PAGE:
Here is our full story on Airbus. The Toulouse-based planemaker has been hit hard by the collapse in air travel, and received only eight new orders between April and June, compared with 290 in the first quarter.
Eurozone confidence rebounds, but unemployment up
Economic sentiment in the eurozone rose more than expected in July when Covid-19 lockdowns were eased, with the sharpest gains in industry and the service sector, while consumers became more gloomy, according to the European Commission.
Its economic sentiment index rose to 82.3 points in July from 75.8 in June, which was revised higher.
Sentiment in industry rose to -16.2 from -21.6 in June, and in the service sector, to -26.1 from -35.5. But among consumers, confidence worsened, to -15.0 in July from -14.7.
Separately, the European Union’s statistics office said unemployment in the eurozone rose to 7.8% of the workforce in June, up from 7.7% in May, as another 203,000 people lost their jobs, taking the total to 12.685 million people out of work. You can find out more details here.
In Germany, Volkswagen cut its dividend after it moved into the red in the April to June quarter, when car and lorry deliveries dropped by almost a third because of the Covid-19 pandemic.
The world’s biggest carmaker posted pre-tax loss of €1.4bn for the second quarter, compared with a profit of €9.6bn a year earlier. After reopening some of its factories following the Covid-19 shutdowns in March, VW had to close some lines again because demand was weaker than expected. It still expects to make a profit this year, although “severely lower” than last year.
Other carmakers have also suffered but France’s PSA Group, which owns the Peugeot, Citroën, Opel and Vauxhall brands, delivered a second-quarter profit yesterday. It has aggressively restructured its business, including job cuts, reduced the variety of vehicles it offers and pulled out of some markets.
The UK car dealership Pendragon plans to cut 1,800 jobs, in the latest sign of the turmoil hitting the automotive industry because of the coronavirus pandemic, writes my colleague Jasper Jolly.
Pendragon said 15 of its stores would be closed as a result of a review of its operations, which started before the pandemic, with 400 job losses. A further 1,400 redundancies will be made across its dealers and its head office.
The announcement came after new figures from the Society of Motor Manufacturers and Traders (SMMT), which showed 381,357 cars rolled off British production lines from January to June, 42.8% lower than last year.
That’s the lowest number of vehicles since 1954, when second world war rationing ended, as the coronavirus pandemic forced factory closures and prompted at least 11,000 automotive job losses.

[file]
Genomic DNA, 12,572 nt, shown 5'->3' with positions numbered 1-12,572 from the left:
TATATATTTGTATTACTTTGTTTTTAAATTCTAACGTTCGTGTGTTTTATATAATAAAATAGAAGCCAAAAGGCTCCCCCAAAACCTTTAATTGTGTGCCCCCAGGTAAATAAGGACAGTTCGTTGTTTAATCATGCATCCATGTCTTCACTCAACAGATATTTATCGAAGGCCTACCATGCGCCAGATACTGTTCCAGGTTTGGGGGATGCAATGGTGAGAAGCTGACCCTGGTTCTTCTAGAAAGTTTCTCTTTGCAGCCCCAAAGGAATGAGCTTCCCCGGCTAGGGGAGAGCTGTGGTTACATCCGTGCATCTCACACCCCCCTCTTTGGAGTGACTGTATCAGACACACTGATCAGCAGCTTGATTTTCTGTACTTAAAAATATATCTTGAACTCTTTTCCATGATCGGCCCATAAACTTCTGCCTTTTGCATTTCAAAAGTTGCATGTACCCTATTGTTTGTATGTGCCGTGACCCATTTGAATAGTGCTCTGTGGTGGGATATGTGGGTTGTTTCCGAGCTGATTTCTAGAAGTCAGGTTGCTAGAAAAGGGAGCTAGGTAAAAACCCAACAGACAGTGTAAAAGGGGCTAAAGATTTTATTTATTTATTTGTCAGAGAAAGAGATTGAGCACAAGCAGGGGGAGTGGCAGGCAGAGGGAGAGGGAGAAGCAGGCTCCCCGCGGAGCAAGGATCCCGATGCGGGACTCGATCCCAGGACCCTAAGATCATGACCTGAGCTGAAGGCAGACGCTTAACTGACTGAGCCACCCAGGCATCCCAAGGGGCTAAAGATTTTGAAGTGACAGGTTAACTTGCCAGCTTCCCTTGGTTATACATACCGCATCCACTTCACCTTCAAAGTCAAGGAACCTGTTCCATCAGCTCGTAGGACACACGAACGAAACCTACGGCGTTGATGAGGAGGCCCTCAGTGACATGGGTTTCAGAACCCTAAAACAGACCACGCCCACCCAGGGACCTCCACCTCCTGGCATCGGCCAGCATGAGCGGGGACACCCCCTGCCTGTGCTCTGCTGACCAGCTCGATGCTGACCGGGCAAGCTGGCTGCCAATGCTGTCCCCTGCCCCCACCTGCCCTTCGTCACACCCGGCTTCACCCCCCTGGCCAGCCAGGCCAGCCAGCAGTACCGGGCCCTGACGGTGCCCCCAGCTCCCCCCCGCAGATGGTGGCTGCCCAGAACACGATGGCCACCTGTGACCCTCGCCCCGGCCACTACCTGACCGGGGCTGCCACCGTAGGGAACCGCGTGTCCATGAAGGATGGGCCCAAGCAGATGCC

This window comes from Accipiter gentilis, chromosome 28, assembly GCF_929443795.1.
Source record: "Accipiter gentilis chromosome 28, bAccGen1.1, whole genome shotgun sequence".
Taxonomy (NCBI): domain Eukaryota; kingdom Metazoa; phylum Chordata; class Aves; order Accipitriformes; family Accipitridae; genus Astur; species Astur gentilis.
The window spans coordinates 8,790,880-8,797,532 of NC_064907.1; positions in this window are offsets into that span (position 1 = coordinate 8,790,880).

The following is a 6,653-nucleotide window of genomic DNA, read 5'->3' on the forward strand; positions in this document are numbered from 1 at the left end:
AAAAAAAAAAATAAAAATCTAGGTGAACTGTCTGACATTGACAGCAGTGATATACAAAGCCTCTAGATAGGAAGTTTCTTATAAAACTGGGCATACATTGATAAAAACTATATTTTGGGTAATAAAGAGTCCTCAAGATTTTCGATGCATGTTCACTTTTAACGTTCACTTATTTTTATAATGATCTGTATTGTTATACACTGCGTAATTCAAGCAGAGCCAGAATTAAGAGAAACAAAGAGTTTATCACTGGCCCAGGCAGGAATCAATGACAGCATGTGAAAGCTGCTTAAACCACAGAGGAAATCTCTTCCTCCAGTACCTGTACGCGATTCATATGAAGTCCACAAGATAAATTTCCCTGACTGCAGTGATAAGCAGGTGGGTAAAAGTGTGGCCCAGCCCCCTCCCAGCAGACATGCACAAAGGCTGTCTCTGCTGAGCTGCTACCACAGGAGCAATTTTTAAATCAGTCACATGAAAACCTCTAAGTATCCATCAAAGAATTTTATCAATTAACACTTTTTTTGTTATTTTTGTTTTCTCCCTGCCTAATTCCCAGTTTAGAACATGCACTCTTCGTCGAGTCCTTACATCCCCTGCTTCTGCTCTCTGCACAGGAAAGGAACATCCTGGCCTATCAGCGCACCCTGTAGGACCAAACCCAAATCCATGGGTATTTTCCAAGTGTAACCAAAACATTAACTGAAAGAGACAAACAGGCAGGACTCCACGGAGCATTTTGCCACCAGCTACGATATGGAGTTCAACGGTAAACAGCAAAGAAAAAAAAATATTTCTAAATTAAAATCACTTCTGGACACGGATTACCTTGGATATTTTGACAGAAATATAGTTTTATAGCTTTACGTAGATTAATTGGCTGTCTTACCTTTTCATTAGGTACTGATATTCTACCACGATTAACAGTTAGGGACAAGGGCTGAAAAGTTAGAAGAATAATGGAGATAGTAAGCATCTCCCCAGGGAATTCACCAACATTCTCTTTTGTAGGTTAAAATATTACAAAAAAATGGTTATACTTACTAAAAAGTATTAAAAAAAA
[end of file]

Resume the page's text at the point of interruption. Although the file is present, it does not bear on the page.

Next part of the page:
In other corporate news, Argos is to stop printing its catalogue after almost 50 years as the buying bible once found in three-quarters of British homes is claimed by the inexorable move to online shopping, my colleague Mark Sweney reports.
European stock markets are sliding deeper into the red.
- UK’s FTSE 100 down 1.3% at 6,049, down 81 points
- Germany’s Dax down 1.78% at 12,593
- France’s CAC down 0.5% at 4,932
- Italy’s FTSE MiB down 1.3% at 19,618
- Spain’s Ibex down 1.39% at 7,105
Germany, Europe’s biggest economy, shrank by 10.1% in the three months to June, the worst decline since records began in 1970. It wiped out nearly 10 years of economic growth. On a brighter note, unemployment fell unexpectedly in July.
Lloyds Banking Group, seen as a bellwether of the UK economy, reported a much bigger than expected loss of £676m for the second quarter after setting aside £2.4bn for bad debts. The Anglo-Dutch oil giant Royal Dutch Shell reported an $18bn loss after global oil and gas prices collapsed, while the European planemaker Airbus was also deep in the red and announced further production cuts to its wide-body A350 jet.
DekaBank economsit Andreas Scheuerle said about Germany’s record economic decline, which wiped out nearly 10 years of economic growth:
Now it’s official, it’s the recession of a century. What has so far been impossible to achieve with stock market crashes or oil price shocks was achieved by a 160 nonometre tiny creature named Corona.
Trade, household spending and business investment in equipment all collapsed between April and June, while government spending increased.
Germany is the first of the major economies to report GDP figures for the second quarter, a flash estimate. The US will follow suit at lunchtime (1:30pm BST). We are expecting an annualised decline of 34.1%, which would be the worst since government records began in 1947.
The drop in GDP would be more than triple the previous all-time decline of 10% in the second quarter of 1958, according to Reuters. On a quarterly basis, GDP probably tumbled 10.6%. The US economy contracted 5% in the first quarter.
Economists at Danske Bank caution that the record drop in German GDP is “old news” and that the economy is now recovering. It’s also worth noting that unemployment actually fell in July, rather than worsening, as reported earlier.
Nonetheless, the second-quarter slump shows the scale of the challenge Europe’s largest economy faces in rebuilding itself from the Covid-19 crisis.
The bigger-than-expected slump in German GDP in the April to June quarter, the biggest since records began in 1970, has accelerated losses on the German stock market.
The Dax in Frankfurt has tumbled 1.5% to 12,633.